Yes, I do fail to see the outrage here and it could do with the fact that I have experience working with and against governmental regulation. The Scotts aren’t much different in their laws than we are here. It is after all, a symbiotic relationship between our laws and yours due to the intermingling of political consultants, legal history and lobbyists.

    • Kev November 26, 2010 at 18:31 #

      You still fail to see the outrage Kent? Why do you think what ATT are doing is illegal? Please give us your expert opinion on that.

  7. Kev November 26, 2010 at 19:02 #

    Seem to have gone very quiet Kent. No surprise there.

  8. Science Mom November 26, 2010 at 21:42 #

    I can’t say I’m shocked that Dr. (not an M.D. but pretending to be one) Amet is taking shortcuts. It seems to be a prevailing MO for her ATT.

    Kent, you brought your ‘outrage’ to the table, instead of whining about moderation of your ‘thoughtful comments’, try actually posting some. There is no reason to have oversight for respite care; it is in the best interests of everyone involved, a no-brainer actually.

  9. BIdi November 27, 2010 at 00:29 #

    I am not at all surprised.
    i would urge any parent to fully investigate the trust.
    I do know from experience that they are not trust worthy and will use any tactic to sweep things under the carpet – check out the Dr’s credentials, it will tell you much.
    It worries me they still practice.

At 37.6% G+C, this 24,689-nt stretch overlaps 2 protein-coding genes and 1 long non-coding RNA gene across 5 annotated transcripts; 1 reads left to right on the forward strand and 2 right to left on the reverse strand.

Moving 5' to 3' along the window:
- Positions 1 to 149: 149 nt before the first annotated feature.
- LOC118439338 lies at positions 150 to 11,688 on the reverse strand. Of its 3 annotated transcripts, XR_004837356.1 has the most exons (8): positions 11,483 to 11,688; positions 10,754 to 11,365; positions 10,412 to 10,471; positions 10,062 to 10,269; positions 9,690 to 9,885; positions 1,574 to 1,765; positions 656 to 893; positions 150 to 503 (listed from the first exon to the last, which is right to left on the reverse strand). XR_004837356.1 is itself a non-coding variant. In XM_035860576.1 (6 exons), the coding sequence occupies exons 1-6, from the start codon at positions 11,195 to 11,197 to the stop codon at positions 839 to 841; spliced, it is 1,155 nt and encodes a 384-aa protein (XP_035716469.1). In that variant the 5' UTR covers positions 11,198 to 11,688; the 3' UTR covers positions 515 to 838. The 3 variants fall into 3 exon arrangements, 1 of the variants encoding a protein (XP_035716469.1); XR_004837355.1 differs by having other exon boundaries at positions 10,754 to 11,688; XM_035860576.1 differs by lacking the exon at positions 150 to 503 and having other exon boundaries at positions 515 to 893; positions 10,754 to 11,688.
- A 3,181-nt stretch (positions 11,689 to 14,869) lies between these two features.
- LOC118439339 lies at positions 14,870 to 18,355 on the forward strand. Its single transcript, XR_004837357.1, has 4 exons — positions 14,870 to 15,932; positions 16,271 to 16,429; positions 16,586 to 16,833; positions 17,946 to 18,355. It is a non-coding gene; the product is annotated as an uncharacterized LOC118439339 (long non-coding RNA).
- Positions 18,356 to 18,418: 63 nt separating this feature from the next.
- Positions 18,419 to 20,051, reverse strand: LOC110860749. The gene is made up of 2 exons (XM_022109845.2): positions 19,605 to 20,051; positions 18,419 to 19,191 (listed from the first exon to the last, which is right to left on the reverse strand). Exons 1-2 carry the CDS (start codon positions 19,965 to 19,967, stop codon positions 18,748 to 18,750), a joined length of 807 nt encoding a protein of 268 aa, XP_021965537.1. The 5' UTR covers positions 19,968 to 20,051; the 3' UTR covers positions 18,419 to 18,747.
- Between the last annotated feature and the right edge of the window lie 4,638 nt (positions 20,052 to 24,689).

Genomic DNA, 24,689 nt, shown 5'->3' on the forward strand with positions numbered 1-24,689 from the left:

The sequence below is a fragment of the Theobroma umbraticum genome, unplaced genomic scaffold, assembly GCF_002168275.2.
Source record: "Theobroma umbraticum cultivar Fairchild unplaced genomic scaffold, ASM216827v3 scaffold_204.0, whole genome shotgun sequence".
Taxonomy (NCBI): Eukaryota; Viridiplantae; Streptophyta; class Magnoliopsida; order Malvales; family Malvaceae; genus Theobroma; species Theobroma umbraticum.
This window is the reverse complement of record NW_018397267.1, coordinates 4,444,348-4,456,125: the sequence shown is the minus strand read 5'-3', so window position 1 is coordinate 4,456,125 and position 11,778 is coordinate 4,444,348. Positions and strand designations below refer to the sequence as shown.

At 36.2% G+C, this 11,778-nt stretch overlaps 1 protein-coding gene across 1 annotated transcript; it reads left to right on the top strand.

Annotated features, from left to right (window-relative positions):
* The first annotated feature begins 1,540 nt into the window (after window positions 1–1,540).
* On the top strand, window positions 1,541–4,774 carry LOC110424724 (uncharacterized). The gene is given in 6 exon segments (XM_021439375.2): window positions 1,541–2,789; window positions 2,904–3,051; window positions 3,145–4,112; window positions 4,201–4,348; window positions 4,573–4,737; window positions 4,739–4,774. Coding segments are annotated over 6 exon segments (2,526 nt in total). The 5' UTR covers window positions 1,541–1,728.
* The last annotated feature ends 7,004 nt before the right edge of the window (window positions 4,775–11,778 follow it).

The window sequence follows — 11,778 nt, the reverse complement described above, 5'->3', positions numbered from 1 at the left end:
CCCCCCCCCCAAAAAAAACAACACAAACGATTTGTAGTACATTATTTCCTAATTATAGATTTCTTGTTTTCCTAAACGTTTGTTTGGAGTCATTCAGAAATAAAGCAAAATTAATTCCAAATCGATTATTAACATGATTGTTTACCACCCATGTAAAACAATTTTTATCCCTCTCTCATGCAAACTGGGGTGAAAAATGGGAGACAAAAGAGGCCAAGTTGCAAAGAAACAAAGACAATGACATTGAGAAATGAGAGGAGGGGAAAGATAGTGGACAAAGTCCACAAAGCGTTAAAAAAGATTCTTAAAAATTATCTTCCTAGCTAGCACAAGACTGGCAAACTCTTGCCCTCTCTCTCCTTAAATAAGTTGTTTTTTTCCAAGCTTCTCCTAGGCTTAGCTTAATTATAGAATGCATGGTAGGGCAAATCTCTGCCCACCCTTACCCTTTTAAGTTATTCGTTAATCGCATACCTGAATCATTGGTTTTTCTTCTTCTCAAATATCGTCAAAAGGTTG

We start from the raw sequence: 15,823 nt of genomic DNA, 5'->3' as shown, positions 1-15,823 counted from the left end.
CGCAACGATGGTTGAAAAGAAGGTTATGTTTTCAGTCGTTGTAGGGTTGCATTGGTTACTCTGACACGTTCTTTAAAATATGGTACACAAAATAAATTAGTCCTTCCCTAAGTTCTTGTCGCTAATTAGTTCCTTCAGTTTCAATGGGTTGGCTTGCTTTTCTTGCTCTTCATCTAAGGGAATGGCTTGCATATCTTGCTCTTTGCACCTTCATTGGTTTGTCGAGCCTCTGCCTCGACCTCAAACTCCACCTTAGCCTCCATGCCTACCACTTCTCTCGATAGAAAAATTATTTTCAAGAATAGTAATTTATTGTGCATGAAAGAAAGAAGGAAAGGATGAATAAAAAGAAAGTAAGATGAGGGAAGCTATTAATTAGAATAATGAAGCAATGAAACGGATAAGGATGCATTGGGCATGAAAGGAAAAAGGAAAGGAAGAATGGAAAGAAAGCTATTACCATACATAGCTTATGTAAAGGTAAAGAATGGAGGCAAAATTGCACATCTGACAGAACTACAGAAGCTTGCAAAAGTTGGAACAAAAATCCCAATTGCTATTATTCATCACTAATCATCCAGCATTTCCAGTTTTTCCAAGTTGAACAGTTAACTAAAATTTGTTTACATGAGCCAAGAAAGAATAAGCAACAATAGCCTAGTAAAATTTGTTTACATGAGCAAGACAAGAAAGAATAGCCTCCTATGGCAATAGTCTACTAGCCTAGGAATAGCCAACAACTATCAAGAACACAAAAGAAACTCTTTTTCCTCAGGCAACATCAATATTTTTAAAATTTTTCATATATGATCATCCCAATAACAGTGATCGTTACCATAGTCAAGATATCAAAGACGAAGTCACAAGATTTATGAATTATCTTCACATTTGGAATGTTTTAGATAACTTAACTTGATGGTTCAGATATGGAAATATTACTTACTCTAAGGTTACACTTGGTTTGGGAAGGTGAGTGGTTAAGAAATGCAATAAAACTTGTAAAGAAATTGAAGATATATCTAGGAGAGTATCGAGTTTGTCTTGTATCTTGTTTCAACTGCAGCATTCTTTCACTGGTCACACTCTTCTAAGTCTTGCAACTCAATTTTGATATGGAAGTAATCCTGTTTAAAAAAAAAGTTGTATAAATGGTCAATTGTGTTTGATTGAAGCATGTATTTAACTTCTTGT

10. Lorene is not a Doctor November 27, 2010 at 10:16 #

    So it’s not really much respite if the poor parents and siblings have to sit in on the respite. It can’t be very practical to come and sit in their clinic for 3 hours while your child is ‘respited’ by one of their ‘professional volunteers’. In fact it isn’t respite at all. Respite usually means temporary relief care for a young person so that their caregivers can have a break. It is hardly a break if you have to go to Edinburgh, sit in the clinic and then take your child to the toilet every time he/she needs to go in a 3 hour period.
    I think actually ATT you were not planning on having to have parents present, and this has put a very big spanner in your works.
    Maybe you should be a little more careful with how you describe things and the words you use- like ‘Doctor’ for instance…
    And ‘professional volunteers’- do you mean these people volunteer professionally? or that they come from professional backgrounds…depends on your definition of professional but this could lead families to believe that you have doctors, lawyers, teachers and investment bankers on your books- when most likely it will be students.